New York’s two U.S. senators and a Hudson Valley congresswoman have penned a letter to a federal agency, asking for a rehearing concerning a pipeline expansion project. Local elected officials have been filing similar letters.
Senators Charles Schumer and Kirsten Gillibrand along with Congresswoman Nita Lowey have written to the Federal Energy Regulatory Commission asking it to rehear its March 3 decision to conditionally approve Spectra Energy’s proposed Algonquin Incremental Market, or AIM, Project. The Democrats say the rehearing request is in light of significant health, safety, and environmental concerns voiced by their constituents. This comes as a number of local elected officials also filed with FERC for a rehearing or voiced their support for a rehearing. Democratic Assemblywoman Sandy Galef is one. Her district includes the Indian Point nuclear power plant in Westchester County.
“I’ve represented the nuclear plant all the time when I’ve been in office, so I am very concerned about the safety there,” says Galef. “And to add any other complication of anything that could be unsafe, I think it’s just irresponsible.”
In addition to calling for a rehearing, Galef is calling for an independent safety expert, or group of such experts.
“The problem is you have so many different agencies working at that and they all look at it from their own perspective,” Galef says. “I think we need somebody to look at the total project. And that’s why I believe an independent panel of real experts in many fields getting together could make a real difference in this project. And I hope it’s turned down at the end of the day.”
Houston-based Spectra Energy operates the more than 1,000-mile pipeline from New Jersey to Boston. Much of the AIM Project is replacing 26-inch diameter pipeline with 42-inch diameter pipeline. The project would begin in Rockland County, and move through Westchester and Putnam Counties before heading into Connecticut, Rhode Island, and Massachusetts. Marylee Hanley is spokeswoman for Spectra Energy.
“We understand that several parties have filed with FERC for a request for rehearing,” says Hanley. “We are in the process of reviewing those requests and evaluating how best to proceed before FERC.”
Patricia Kakridas is spokeswoman for Indian Point parent Entergy Nuclear.
“We obviously take no position on the pipeline itself. But because a portion of this pipeline comes across our property we worked with the pipeline owners to add enhanced protective measures. And we then commissioned an independent expert analysis,” says Kakridas. “So an independent state expert came in and conducted this analysis of the potential impacts which could result from a pipeline failure and that analysis determined that the pipeline poses no increased risk to safety at the plant. And experts at the Nuclear Regulatory Commission then conducted their own analysis and reached the same conclusion.”
She says some of the protective measures include increasing thickness of the pipe and burying the pipe deeper. Theresa Knickerbocker is mayor of Buchanan, home of Indian Point. She says she has a few concerns about the AIM project.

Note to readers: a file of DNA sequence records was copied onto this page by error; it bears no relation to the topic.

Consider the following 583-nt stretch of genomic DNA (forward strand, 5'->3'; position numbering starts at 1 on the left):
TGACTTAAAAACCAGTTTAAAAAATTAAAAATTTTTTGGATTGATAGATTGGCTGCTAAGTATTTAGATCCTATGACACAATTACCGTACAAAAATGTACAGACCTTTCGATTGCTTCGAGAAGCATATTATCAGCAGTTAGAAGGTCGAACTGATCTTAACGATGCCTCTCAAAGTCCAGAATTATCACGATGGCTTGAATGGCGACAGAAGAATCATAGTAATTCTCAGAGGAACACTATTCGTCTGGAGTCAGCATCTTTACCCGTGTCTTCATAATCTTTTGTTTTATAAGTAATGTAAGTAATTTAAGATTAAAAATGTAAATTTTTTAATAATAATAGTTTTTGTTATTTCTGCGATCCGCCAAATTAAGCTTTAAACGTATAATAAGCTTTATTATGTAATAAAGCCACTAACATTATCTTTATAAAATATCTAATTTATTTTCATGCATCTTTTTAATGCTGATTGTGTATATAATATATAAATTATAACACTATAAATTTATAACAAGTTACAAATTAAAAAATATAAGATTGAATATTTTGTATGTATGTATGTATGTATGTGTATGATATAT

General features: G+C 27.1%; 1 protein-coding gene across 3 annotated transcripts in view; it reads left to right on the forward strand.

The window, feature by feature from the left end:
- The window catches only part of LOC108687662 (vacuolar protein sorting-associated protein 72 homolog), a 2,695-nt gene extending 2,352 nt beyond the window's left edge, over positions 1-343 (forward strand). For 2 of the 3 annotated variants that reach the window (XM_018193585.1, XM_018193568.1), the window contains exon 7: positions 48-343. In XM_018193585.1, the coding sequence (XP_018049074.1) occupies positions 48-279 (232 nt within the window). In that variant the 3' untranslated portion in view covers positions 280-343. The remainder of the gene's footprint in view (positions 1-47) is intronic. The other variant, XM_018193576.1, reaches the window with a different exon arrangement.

“There’s a couple of significant, of course, the schoolchildren within 450 feet if there’s a catastrophic event. There’s been just, I don’t think any thought has really been given to that. And that’s a huge concern, of course, always to protect our children,” says Knickerbocker. “But, of course, Indian Point. We want that to continue to operate safely. By putting in potential things like that close to Indian Point, I just think you’re looking for trouble.”
She refers to the Buchanan Verplanck Elementary School in the village. Knickerbocker says she is working with Cortlandt as part of the intervener process. Cortlandt Town Supervisor Linda Puglisi April 2 announced she had filed a rehearing request with FERC.
“We’re not against natural gas, but this big expansion is too impactful to our area,” Puglisi says.
Her call for a rehearing came alongside several other elected officials, including Galef and members of environmental and citizen groups. Puglisi says she has been battling against the AIM project for two years.
“I’ve been supervisor for 24 years. We’ve fought and we’ve championed other obstacles in our community,” says Puglisi. “This one we are realistic, it’s an uphill battle, it’s David vs. Goliath. But we do fight on and we stand up for our citizens.”
Again, Spectra’s Hanley.
“Spectra Energy and/or the Algonquin system has been operating the Algonquin system in the region for more than 60 years providing clean, reliable, safe, domestic natural gas which helps provide natural gas safely to homeowners and businesses to heat their homes,” Hanley says.
A FERC spokesman did not respond in time for this broadcast. April 3 was the deadline to submit any contentions with the March 3 FERC order, and FERC has 30 days to respond.